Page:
Refrain from texting while driving

Beth Pierschbacher/Letter to the Editor

This letter is a result of a unit done in Brian Winkel’s American Literature: 1930 to Today class where students studied the format of Martin Luther King, Jr’s “Letter from a Birmingham Jail.” Students then used that format to create their own letters to the editor about important issues that affect teenagers today.

Dear Editors:
I am a student in Mr. Winkel’s American Literature: 1930 to Today. We just recently finished reading Martin Luther King, Jr.’s Letter from a Birmingham Jail, and it has inspired me to write about banning texting while driving. Even though I am guilty of texting while driving, I am going to stop because it’s becoming a great cause to accidents and distraction while driving.

Driving a car has distractions and challenges to begin with, and it should be obvious that texting on a cell phone is one more distraction we can do without. There have been studies that using cell phones, especially text-messaging, is one of the most dangerous distractions for a driver and may have bad consequences. A recent study by the Virginia Tech Transportation Institute videotaped truck drivers over 18 months, and it showed that texting made them 23 times more likely to crash or narrowly avoid a crash. As of now, laws and provisions vary within states, but currently seven states ban hand-held cell phone use while driving, and texting is banned for all drivers in 18 states and the District of Columbia. Nine states, including Texas, prohibit text-messaging by inexperienced drivers. Various bills are trying to be passed to ban cell phone use while driving, but really it’s only you who can decide for yourself if texting is urgent enough to die or kill someone else for. The cost for distractions annually is 330,000 injuries, 2,600 deaths, and $43 billion.

Texting while driving will end up affecting everyone because even if you’re not texting when you’re driving, the person behind you may be and crash right into you. “This is certainly a legitimate concern.” For the states in which cell phone usage is prohibited, it’s like Dr. King said in his letter: “One who breaks an unjust law must do so with a willingness to accept the penalty.” By breaking a law and getting caught, there will be a fine. I hope that all states in the future ban cell phone usage while driving because as the years go by, it will become more of a problem and cause of injuries, possibly death.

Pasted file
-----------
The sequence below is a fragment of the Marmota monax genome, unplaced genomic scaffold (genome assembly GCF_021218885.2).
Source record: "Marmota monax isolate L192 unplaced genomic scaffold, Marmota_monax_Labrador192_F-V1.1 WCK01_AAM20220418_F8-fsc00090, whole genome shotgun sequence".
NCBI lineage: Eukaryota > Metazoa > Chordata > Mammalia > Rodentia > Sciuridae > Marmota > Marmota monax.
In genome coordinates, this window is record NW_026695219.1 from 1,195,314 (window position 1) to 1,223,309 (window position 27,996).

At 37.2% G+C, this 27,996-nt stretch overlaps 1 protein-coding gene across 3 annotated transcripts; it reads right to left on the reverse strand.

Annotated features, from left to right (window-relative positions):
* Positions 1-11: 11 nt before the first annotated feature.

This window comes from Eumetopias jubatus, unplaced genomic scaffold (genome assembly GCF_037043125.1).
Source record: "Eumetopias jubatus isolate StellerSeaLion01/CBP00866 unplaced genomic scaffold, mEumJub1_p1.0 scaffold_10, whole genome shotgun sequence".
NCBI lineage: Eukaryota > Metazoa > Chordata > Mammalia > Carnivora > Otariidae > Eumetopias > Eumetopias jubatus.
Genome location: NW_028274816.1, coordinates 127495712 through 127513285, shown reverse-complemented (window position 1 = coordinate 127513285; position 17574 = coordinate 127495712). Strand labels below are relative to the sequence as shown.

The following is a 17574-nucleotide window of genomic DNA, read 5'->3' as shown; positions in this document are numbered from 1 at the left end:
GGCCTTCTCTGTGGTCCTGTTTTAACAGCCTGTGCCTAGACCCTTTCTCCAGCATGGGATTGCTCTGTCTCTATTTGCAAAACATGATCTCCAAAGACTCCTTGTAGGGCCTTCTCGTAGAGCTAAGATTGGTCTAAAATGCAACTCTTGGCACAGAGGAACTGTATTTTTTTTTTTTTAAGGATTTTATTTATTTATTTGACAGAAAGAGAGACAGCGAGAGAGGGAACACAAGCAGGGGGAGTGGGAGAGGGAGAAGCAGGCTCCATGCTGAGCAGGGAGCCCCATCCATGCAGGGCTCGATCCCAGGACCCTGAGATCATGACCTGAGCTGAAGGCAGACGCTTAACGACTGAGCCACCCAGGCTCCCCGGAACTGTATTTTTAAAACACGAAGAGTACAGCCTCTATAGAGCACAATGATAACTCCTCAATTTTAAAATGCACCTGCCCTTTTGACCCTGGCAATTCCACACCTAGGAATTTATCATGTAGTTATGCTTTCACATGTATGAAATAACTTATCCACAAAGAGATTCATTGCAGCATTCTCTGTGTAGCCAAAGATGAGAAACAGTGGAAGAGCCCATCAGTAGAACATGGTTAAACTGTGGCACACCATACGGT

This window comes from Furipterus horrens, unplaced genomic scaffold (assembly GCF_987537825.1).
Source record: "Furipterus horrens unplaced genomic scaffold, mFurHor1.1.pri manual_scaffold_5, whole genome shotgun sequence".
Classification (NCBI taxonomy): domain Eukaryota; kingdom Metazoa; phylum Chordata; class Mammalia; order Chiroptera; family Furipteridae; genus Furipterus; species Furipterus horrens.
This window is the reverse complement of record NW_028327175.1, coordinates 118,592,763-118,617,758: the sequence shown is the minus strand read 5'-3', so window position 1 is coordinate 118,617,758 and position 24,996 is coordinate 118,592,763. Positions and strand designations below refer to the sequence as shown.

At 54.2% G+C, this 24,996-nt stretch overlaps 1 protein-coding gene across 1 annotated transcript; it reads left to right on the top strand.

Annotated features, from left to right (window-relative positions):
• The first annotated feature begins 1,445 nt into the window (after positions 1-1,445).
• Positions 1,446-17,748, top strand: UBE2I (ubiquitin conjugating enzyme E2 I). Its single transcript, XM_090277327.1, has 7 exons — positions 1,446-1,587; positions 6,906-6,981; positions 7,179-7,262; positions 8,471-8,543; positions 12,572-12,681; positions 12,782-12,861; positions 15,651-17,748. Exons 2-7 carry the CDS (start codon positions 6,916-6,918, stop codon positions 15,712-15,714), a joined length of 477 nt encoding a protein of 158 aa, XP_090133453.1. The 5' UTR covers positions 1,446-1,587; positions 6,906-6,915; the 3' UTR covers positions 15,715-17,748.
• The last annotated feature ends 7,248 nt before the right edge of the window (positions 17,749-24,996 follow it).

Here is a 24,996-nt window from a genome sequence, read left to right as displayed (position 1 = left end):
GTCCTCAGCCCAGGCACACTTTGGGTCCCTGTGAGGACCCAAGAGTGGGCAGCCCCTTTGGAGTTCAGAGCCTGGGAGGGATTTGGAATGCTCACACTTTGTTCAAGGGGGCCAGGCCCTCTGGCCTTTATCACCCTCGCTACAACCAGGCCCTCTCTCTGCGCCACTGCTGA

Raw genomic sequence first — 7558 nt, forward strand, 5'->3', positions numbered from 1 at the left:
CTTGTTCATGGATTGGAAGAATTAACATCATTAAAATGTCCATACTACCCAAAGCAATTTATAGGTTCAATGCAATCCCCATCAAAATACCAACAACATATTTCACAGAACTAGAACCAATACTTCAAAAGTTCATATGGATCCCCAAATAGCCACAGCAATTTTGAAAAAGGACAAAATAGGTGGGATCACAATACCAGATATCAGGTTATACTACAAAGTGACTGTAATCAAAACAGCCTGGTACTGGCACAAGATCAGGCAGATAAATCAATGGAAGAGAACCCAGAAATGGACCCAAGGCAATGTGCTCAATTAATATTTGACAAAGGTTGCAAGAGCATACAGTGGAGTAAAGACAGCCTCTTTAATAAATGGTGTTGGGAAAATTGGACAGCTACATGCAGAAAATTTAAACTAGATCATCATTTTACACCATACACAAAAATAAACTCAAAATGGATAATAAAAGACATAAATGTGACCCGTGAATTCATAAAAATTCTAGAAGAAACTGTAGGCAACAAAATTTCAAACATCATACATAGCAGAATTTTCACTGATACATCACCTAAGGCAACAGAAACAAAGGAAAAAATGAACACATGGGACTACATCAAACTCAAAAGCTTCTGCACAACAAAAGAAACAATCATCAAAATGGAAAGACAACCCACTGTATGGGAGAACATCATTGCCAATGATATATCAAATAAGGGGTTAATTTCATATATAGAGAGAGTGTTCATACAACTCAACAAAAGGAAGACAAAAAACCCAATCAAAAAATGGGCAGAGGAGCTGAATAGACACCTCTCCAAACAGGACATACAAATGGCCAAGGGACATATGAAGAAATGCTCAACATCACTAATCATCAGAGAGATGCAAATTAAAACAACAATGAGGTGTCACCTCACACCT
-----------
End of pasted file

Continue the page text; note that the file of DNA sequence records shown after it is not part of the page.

In order for action to happen on this issue, bills need to be passed throughout every state, not just a selected few. As King wrote, “We are caught in an inescapable network of mutuality tired in a single garment of destiny.” If congress just talks about doing something about the problem, it will never go anywhere without actually stating the law.

Text-messaging while driving is becoming as dangerous as drinking and driving, meaning it inhibits a teen’s driving abilities. Driving while on a phone now being compared to drinking and driving shows how dangerous it can be to other drivers. Even though texting may be quicker than having a conversation on the phone, looking down away from the road is the main cause of accidents.

A story that really shows what texting while driving can do is about five teenage girls. These girls had just graduated from high school and were on the way to their parents’ vacation house when they ran into a tractor trailer. They were all pronounced dead at the scene. Police investigators say the cause was texting. The driver had sent a message two minutes before they crashed and the person replied one minute before. Although they can’t prove the driver was the one texting, there really isn’t any other evidence leading to the cause of the accident.
Cell phone texting is a huge problem around the world. Getting your purpose across, “Perhaps is easy for those who have never felt the stinging darts to say wait.” In the end your message gets through to others, just as Martin Luther King, Jr.’s purpose through his letter did.



CFHS student

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